Labour eyes referendum on Brexit deal in 2017 manifesto

Mr Corbyn said Labour was the party of "hope and opportunity" for everybody, before speaking about his plans to abolish zero-hours contracts and to introduce a £10 an hour living wage for everybody.

TRT World's Sara Firth investigates the current state of the Labour Party.

Brexit has divided both of Britain's main political parties, but Labour is also struggling under Corbyn's leadership, with 172 of his 229 MPs past year trying unsuccessfully to oust him.

His father's office added that it was "categorically untrue".

A failure to do so would give Mrs May, who has said "no deal is better than a bad deal", a "free hand" to pursue a "Brexit at any cost", with no option for the United Kingdom to change its mind about leaving the European Union if the exit terms are unpalatable.

"Labour is the party that will put the interests of the majority first".

Mr Corbyn said: "We're gaining support, we're gaining a huge amount of ground".

"Now, it's a very clear choice at this election".

Labour's National Executive Committee has agreed that it will take control of the process of selecting parliamentary candidates, working alongside regional boards to ensure vacancies are filled.

The June 8 election has been dubbed a "Brexit election" but as the speech indicated, Corbyn is keen to convert it into a mandate on the policies of the Theresa May government on issues such as health, funding cuts, education and employment rights.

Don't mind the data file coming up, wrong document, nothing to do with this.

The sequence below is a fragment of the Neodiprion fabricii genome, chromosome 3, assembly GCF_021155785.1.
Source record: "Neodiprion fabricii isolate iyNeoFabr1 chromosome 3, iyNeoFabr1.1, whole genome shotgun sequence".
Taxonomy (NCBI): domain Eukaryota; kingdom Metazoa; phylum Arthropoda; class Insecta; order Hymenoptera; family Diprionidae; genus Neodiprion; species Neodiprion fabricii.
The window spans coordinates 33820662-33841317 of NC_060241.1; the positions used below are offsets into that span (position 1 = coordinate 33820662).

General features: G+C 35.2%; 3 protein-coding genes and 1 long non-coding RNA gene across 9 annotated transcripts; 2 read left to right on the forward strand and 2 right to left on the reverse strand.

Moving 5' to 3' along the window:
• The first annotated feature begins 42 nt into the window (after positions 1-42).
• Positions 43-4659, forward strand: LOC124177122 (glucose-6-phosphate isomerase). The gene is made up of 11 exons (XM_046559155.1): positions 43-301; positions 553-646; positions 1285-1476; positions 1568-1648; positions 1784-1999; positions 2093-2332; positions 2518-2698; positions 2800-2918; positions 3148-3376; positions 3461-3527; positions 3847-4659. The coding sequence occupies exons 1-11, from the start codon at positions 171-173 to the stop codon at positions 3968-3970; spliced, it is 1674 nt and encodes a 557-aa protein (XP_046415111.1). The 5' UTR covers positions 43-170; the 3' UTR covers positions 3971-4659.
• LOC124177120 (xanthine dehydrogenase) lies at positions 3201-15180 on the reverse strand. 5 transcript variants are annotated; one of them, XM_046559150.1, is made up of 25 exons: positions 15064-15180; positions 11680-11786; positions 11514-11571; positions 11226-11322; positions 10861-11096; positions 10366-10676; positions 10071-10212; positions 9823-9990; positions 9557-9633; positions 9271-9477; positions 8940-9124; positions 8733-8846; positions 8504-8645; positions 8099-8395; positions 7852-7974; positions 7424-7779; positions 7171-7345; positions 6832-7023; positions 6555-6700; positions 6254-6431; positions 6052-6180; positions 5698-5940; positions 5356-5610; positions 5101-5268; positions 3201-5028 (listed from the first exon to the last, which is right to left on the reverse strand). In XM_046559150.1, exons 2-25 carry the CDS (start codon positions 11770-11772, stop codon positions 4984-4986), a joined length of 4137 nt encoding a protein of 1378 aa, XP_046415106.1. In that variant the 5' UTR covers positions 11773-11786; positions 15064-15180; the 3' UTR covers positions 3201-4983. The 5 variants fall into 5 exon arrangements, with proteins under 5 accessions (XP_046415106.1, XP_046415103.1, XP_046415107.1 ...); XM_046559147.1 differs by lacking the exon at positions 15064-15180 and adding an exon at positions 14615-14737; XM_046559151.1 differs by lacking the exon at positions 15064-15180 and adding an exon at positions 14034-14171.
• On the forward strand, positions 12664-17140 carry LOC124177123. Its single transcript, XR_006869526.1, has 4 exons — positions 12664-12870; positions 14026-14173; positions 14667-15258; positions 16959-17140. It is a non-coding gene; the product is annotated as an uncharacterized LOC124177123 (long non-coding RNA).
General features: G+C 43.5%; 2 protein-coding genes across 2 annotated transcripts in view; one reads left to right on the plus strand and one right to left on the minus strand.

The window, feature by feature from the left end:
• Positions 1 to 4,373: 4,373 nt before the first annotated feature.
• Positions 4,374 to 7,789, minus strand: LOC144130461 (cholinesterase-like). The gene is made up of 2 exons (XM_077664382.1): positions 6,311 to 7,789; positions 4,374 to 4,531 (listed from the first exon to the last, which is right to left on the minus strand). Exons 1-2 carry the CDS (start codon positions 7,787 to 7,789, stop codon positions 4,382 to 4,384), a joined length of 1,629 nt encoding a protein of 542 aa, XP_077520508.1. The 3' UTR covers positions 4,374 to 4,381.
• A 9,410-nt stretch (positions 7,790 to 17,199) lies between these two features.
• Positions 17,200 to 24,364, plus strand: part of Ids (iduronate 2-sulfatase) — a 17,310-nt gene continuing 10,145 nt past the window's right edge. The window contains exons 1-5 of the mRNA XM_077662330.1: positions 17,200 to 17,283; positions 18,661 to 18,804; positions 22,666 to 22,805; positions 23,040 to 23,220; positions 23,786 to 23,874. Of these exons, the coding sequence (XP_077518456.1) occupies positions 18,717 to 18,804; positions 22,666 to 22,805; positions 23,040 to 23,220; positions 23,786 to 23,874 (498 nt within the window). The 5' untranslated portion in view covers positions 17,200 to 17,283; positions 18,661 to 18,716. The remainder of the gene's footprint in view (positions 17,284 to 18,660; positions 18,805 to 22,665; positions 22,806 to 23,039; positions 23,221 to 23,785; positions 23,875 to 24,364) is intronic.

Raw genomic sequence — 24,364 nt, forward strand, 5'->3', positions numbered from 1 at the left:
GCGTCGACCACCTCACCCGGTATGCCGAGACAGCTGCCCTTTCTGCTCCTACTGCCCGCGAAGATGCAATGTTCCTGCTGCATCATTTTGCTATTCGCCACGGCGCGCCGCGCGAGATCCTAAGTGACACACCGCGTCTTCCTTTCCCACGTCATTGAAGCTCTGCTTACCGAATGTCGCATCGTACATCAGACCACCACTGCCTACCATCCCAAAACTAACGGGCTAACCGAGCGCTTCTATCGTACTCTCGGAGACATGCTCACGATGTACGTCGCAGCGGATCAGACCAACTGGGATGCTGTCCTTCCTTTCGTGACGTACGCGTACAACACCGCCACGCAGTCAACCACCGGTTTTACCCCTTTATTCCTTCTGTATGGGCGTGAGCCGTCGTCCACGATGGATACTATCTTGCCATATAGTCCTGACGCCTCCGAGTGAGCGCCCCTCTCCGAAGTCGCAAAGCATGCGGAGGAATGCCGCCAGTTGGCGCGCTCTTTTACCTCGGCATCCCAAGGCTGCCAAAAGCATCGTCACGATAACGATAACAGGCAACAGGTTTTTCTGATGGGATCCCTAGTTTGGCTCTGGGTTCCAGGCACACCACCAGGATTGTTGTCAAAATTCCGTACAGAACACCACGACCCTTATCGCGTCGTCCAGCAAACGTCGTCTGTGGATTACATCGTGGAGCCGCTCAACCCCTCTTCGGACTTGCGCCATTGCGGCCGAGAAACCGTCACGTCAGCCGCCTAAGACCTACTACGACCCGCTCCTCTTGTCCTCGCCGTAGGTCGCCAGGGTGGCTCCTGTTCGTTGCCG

Mr Corbyn said, 'Seven years of Tory failure and broken promises have left our schools in a bad state.

It is the largest lead for the Conservatives and their highest rating in a YouGov poll since 2008, while UKIP's standing is the lowest in more than four years.

The next general election had been expected in 2020, but the Fixed Term Parliaments Act allows for one to be held earlier if it has the support of two-thirds of MPs.

Far from being necessary for the success of Brexit negotiations, the June 8 poll has been called because Tories believe they can capitalise on Labour's weakness under Jeremy Corbyn, the Liberal Democrat leader said. We can't win, they say, because we don't play their game.

Conservative Party leaders have said they are planning a "decapitation strategy" targeting Labour heartland seats in the North.

It comes as Mr Corbyn prepares to make his first keynote speech of the election campaign today.

Introducing the Labour leader, Mr Jones said: "We know that Britain faces a choice, a choice between a exhausted Tory government that has run out of ideas and a Labour Party full of ideas, full of hope for the future".

"Much of the media and the establishment... think there are rules in politics, which if you don't follow by doffing your cap to powerful people, accepting that things can't really change, then you can't win".

  • Salvatore Jensen